• JPopupMenu.setDefaultLightWeightPopupEnabled(false)
  • ToolTipManager.sharedInstance().setLightWeightPopupEnabled(false)

Use Synth

Synth is an empty canvas.

To use Synth, you must either provide a complete XML file that configures the look and feel, or extend SynthLookAndFeel and provide your own SynthStyleFactory.

Track Activity on Event Dispatch Thread

If a Swing application tries to do too much on the event dispatch thread, then the application will appear sluggish and unresponsive.

One way to detect this situation is to push a new EventQueue that can output logging information if an event takes too long to process. This approach is not perfect in that it has problems with focus events and modality, but it is good for ad-hoc testing.

Specify Default Layout Manager

Problems can be caused by differing default layout manager classes on a Swing component.

For example, the default for the JPanel class is FlowLayout, but the default for the JFrame class is BorderLayout. This situation is easily fixed by specifying a LayoutManager.

Listener Object Dispatched to Incorrect Component

MouseListener objects are dispatched to the deepest component that has MouseListener objects (or has enabled MouseEvent objects).

A ramification of this is that if you attach a MouseListener to a component whose descendants have MouseListener objects, your MouseListener object will never get called.

This is easily reproduced with a composite component, like an editable JComboBox. Because a JComboBox has child components that have a MouseListener, a MouseListener attached to an editable JComboBox will never get notified.

If your MouseListener suddenly stops getting events, then it could be the result of a change in the application whereby a descendant component now has a MouseListener. A good way to check for this is to iterate over the descendants asking if they have any mouse listeners.

A similar scenario occurs with the KeyListener class. A KeyListener object is dispatched only to the focused component.

The JComboBox case is another example of this situation. In the editable JComboBox case the editor gets focus, not the JComboBox. As a result, a KeyListener attached to an editable JComboBox will never get notified.

Add a Component to Content Pane

You must add a JFrame, JWindow, JDialog or JApplet component to the content pane.

Before J2SE 1.5, you could not add a component to a JFrame, JWindow, JDialog or JApplet. Instead, you needed to add the component to the content pane. As of J2SE 1.5 it is still the case that a component added to a top-level Swing component must go to the content pane, but the add method (and a couple of other methods) on these classes redirect to the content pane. In other words, frame.getContentPane().add(component) is the same as frame.add(component).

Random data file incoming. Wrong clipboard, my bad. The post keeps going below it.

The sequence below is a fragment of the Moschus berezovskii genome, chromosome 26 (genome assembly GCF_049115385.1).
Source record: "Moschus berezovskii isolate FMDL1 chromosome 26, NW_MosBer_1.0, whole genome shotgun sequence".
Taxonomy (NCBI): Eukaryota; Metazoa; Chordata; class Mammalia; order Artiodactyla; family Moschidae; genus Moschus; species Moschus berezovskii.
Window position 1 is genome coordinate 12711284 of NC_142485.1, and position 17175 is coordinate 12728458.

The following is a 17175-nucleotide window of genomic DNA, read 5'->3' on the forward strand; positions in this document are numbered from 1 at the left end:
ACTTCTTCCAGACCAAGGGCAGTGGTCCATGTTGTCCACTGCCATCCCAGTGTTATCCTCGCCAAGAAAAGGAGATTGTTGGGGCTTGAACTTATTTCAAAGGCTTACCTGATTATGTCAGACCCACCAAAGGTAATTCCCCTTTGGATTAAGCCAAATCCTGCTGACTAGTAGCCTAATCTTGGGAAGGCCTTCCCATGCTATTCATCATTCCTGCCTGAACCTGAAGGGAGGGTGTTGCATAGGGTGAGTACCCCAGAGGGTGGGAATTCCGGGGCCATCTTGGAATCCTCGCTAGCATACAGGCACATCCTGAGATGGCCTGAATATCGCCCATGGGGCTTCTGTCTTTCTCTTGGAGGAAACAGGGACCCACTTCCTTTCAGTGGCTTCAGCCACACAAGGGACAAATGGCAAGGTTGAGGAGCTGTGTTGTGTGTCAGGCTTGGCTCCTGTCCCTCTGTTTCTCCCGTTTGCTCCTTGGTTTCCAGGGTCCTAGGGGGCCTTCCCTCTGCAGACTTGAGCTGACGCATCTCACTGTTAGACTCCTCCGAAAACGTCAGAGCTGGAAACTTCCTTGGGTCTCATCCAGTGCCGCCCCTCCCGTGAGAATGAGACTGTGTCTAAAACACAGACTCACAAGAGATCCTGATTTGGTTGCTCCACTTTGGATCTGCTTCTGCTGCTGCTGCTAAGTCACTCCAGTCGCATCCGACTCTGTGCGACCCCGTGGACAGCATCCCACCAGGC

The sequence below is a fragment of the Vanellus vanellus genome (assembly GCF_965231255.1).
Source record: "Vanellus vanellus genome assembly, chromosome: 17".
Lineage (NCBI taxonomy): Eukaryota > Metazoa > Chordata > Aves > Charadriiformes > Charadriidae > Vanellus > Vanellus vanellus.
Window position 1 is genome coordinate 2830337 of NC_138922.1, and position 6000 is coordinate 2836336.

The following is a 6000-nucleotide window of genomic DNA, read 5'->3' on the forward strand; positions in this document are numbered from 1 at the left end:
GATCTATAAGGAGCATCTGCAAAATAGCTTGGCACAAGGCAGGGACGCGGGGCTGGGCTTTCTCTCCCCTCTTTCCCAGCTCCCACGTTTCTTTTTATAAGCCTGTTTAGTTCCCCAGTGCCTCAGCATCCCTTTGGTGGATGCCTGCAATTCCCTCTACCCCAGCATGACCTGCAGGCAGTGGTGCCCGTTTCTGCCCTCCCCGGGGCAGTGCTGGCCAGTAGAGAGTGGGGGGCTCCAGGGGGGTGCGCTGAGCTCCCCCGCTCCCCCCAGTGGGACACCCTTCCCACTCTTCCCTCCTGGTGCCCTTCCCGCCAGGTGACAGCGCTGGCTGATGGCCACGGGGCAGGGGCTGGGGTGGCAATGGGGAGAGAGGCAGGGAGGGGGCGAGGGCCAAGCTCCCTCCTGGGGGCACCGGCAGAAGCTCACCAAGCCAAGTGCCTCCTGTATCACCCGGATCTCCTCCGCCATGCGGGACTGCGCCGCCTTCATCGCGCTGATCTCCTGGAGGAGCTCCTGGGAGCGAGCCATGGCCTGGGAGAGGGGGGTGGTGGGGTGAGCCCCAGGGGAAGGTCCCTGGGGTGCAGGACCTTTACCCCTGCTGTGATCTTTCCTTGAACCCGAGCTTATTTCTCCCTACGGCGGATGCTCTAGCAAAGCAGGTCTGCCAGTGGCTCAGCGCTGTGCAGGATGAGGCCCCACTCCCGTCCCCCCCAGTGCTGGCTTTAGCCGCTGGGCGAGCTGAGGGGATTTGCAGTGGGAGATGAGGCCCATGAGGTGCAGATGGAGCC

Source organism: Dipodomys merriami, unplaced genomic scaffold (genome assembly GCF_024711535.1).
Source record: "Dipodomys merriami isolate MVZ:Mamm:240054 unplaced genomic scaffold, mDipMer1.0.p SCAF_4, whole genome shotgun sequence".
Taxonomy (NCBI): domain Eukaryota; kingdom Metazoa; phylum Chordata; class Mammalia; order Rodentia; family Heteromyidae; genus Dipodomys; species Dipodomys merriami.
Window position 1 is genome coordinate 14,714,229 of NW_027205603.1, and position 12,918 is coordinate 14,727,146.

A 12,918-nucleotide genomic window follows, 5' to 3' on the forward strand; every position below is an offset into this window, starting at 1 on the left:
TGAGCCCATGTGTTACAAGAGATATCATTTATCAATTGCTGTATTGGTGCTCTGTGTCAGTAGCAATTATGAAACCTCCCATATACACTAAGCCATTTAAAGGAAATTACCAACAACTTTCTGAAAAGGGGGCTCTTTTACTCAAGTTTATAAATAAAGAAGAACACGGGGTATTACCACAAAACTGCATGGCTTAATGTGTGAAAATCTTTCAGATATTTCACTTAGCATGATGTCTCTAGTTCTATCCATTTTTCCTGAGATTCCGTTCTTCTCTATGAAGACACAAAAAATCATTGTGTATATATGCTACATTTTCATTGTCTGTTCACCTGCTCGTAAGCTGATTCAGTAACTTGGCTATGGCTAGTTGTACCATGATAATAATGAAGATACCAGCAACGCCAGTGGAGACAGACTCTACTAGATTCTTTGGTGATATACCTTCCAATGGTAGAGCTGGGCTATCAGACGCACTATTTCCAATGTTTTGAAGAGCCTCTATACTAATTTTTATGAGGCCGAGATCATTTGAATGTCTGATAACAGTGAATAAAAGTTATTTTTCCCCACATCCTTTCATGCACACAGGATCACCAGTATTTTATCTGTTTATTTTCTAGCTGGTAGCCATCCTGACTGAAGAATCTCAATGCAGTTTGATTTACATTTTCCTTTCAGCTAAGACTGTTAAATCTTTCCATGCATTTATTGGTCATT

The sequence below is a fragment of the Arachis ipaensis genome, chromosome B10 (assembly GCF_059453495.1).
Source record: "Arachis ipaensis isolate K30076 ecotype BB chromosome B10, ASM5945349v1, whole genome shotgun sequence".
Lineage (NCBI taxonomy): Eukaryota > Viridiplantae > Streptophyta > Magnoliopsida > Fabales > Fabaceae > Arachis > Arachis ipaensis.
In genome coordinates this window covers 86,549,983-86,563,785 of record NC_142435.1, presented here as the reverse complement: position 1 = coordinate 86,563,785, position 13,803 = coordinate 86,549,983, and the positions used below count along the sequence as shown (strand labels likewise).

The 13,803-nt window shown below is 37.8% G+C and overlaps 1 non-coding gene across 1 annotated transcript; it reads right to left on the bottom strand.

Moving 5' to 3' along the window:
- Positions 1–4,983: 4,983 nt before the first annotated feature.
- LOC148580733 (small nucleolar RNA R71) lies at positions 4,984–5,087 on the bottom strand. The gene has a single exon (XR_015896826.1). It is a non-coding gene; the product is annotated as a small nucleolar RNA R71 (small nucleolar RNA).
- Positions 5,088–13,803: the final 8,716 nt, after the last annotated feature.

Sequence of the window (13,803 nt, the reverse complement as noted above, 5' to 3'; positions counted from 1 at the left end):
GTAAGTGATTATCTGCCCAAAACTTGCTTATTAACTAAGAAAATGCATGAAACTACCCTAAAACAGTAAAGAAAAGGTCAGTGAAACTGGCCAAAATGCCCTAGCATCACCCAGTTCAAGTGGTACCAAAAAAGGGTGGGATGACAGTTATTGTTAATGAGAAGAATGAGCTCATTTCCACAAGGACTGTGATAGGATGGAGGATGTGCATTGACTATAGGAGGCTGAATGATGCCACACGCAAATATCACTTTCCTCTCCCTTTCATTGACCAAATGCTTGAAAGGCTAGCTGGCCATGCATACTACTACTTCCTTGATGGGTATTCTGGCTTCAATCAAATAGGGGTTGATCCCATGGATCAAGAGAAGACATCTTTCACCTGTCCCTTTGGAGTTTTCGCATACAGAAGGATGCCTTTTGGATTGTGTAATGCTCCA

The following methods redirect to the content pane for you: add (and its variants), remove (and its variants), and setLayout.

This is purely a convenience, but can cause confusion. In particular, getChildren, getLayout, and various others do not redirect to the content pane.

This change affects LayoutManagers that only work with one component, such as GroupLayout and BoxLayout. For example, new GroupLayout(frame) will not work; instead, you must use GroupLayout(frame.getContentPane()).

Drag and Drop Support

When using Swing you should use Swing's drag-and-drop support as provided by TransferHandler.

One Parent for a Component

Remember that a component can only exist in one parent at a time.

Problems occur when you share menu items between menus. For example, JMenuItem is a component, and therefore can exist in only one menu at a time.

JFileChooser Issues with Windows Shortcuts

The JFileChooser class does not support shortcuts on Windows OS (.lnk files).

Unlike the standard Windows file choosers, JFileChooser does not allow the user to follow Windows shortcuts when browsing the file system, because it does not show the correct path to the file.

To reproduce the problem, follow these steps:

  1. Create a text file on the Desktop called, for example, MyFile.txt. Open the text file and type some text, for example: This is the contents of MyFile.txt.
  2. Create a shortcut to the new text file in the following way: Drag the file with the right mouse button to another location on the Desktop and choose Create Shortcut(s) here.
  3. Run the JfileChooser test application, browse the Desktop, select Shortcut to MyFile.txt and click Open.
  4. The result file is PathToDesktop\Shortcut to MyFile.txt.lnk, but it should be PathToDesktop\MyFile.txt.
  5. In addition, the contents of the result file in the text area shows the contents of the file shortcut to MyFile.txt.lnk, but the contents should be This is the contents of MyFile.txt, which was typed in step 1.